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Exercise with friends curbs future health risks for middle-aged: study

Exercising with friends is an effective way for people in their 50s to lower their risk of being unable to perform everyday activities such as climbing stairs in the future, a research team has found.

    The team from the University of Tsukuba and other institutions found that exercising alone did not significantly reduce the risk of being unable to perform such activities.

    The study analyzed data from a survey on middle-aged people conducted every year by the Ministry of Health, Labor and Welfare. The researchers looked at 22,770 men and women aged between 50 and 59 in 2005 who answered then that they were able to perform 10 everyday actions, such as sitting and standing or using the bathroom. They examined the way these people used their free time -- including their hobbies, exercise or sports, and community activities -- and their health five years on. The effects of smoking or illnesses were excluded and the results analyzed.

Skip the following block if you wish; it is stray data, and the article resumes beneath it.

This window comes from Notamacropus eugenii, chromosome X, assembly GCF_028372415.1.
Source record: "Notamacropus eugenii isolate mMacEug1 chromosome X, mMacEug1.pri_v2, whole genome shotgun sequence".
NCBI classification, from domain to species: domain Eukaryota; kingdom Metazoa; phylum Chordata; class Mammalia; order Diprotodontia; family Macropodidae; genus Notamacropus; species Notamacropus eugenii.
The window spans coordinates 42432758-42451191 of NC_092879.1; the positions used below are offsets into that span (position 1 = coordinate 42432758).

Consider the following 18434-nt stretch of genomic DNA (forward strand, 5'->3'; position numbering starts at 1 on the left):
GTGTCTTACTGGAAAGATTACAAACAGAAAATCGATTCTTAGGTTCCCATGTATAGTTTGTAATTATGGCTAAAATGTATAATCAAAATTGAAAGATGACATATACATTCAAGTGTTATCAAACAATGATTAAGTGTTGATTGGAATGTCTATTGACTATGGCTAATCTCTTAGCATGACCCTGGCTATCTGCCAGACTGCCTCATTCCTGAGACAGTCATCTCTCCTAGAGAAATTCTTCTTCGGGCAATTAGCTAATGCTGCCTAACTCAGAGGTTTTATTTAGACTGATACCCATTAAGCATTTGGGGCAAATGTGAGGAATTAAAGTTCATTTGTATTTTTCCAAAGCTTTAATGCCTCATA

Researchers assigned the risk of a person who did not exercise being unable to perform at least one of the 10 daily activities five years later a numerical value of 1. They found that the risk for people who exercised with someone else on a regular basis fell to 0.68 for men and 0.74 for women.

    No significant drop in risk was seen, however, if the person exercised alone.

    Among women, hobbies also lowered their risk level, the researchers said.

    The research team published results last year showing that exercising with others helps sustain mental health.

    University of Tsukuba professor Fumi Takeda, whose research fields include hygiene and public health, commented, "Matching one's behavior to another person and communicating with them may have physical benefits."

    The results of the study were published in the U.S. science journal PLOS ONE.

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